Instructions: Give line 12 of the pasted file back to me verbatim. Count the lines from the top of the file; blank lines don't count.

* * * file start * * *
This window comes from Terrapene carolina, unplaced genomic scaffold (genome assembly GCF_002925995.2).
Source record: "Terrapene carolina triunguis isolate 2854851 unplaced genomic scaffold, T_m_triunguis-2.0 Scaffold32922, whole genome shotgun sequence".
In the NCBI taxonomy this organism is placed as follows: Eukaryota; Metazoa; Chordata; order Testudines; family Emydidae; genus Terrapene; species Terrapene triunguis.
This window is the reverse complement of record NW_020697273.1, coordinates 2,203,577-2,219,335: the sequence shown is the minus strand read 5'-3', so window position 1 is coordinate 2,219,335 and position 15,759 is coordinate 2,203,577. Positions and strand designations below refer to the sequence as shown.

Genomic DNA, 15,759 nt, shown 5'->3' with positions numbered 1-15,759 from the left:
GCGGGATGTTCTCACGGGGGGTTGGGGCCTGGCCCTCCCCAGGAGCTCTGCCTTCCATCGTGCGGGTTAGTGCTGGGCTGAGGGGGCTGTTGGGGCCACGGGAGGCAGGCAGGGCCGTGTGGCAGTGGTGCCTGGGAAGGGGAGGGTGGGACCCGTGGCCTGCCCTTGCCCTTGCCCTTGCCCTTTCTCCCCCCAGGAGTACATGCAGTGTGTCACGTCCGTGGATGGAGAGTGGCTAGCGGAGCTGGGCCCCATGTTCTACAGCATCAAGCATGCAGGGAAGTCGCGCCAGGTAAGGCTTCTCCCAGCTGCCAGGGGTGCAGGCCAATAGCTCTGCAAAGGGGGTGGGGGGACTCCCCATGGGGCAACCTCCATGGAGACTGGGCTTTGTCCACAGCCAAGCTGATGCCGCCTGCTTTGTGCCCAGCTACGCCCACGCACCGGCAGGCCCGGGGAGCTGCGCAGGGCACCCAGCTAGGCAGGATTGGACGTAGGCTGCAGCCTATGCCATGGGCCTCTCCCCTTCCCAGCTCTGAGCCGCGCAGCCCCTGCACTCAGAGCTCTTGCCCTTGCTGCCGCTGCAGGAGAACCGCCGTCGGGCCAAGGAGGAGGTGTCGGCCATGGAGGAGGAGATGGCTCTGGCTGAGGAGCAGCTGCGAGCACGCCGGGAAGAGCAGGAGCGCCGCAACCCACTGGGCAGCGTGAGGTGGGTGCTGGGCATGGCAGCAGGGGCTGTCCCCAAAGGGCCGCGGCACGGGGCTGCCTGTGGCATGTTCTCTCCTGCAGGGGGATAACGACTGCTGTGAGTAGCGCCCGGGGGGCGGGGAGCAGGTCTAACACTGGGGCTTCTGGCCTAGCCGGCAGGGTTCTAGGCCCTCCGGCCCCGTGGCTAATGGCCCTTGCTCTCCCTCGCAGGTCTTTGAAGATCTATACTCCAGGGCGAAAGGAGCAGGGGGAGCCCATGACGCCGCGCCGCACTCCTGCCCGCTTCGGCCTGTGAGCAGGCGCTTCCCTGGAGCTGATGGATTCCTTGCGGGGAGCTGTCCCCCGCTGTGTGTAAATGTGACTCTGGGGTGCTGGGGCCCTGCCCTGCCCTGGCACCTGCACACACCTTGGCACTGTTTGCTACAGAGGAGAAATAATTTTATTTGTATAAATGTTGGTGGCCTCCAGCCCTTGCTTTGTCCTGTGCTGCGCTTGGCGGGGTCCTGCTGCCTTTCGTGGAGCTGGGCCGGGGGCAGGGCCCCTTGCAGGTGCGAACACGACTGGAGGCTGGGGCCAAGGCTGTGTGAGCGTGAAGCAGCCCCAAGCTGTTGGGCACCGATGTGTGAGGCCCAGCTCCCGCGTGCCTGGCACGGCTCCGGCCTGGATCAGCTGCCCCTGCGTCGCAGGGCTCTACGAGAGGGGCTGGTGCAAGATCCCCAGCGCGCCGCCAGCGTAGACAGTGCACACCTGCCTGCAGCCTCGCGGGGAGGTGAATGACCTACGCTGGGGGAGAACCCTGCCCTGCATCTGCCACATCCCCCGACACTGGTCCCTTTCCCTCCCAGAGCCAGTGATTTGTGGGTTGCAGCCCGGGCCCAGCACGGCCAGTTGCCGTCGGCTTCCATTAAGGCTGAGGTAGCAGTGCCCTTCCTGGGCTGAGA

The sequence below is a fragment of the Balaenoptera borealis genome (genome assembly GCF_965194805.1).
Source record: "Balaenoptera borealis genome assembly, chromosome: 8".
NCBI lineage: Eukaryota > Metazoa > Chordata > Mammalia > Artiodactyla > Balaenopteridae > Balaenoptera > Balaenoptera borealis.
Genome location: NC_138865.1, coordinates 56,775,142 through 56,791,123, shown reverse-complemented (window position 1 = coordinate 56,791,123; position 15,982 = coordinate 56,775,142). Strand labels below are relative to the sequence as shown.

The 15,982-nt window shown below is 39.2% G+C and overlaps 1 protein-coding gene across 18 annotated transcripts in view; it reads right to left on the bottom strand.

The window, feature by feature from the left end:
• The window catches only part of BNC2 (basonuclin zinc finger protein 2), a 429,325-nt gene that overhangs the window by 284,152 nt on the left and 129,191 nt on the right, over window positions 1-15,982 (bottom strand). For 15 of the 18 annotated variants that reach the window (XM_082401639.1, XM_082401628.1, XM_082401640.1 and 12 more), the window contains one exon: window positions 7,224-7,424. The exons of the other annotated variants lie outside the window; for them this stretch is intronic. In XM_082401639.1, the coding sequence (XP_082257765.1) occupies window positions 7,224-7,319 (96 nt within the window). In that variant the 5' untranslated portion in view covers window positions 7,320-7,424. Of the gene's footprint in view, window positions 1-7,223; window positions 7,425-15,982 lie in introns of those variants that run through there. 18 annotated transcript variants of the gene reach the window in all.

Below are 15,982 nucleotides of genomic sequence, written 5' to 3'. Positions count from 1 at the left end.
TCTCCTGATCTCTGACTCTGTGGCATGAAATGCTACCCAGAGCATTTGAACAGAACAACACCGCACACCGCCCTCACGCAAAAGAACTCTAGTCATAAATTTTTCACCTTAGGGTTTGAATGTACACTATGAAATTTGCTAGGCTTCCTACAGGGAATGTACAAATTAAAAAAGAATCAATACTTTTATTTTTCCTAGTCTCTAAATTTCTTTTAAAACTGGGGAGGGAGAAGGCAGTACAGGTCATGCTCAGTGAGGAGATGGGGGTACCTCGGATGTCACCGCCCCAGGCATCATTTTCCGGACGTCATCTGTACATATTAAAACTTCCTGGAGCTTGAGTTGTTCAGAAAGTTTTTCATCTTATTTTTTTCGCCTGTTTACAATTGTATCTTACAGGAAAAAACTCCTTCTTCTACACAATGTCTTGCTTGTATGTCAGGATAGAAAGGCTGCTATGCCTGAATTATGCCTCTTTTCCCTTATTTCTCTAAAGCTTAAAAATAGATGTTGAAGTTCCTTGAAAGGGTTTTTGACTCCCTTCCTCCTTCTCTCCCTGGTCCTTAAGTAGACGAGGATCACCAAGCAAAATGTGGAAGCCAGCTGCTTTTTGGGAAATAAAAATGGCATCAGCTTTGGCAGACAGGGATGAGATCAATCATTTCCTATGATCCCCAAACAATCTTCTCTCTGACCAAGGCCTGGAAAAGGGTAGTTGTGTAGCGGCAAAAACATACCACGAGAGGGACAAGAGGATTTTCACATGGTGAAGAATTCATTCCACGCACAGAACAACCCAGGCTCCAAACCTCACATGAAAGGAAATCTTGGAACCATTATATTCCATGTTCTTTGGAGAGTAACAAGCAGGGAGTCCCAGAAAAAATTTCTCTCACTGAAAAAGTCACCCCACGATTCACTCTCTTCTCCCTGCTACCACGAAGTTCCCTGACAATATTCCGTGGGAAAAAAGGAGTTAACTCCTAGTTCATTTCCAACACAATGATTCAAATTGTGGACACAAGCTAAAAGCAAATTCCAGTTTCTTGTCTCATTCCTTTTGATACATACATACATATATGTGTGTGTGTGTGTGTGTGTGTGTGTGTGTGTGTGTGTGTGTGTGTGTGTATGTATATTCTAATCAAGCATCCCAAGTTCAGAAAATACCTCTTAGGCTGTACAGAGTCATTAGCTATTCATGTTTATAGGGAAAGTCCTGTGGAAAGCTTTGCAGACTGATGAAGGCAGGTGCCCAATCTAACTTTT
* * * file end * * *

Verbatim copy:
The window, feature by feature from the left end: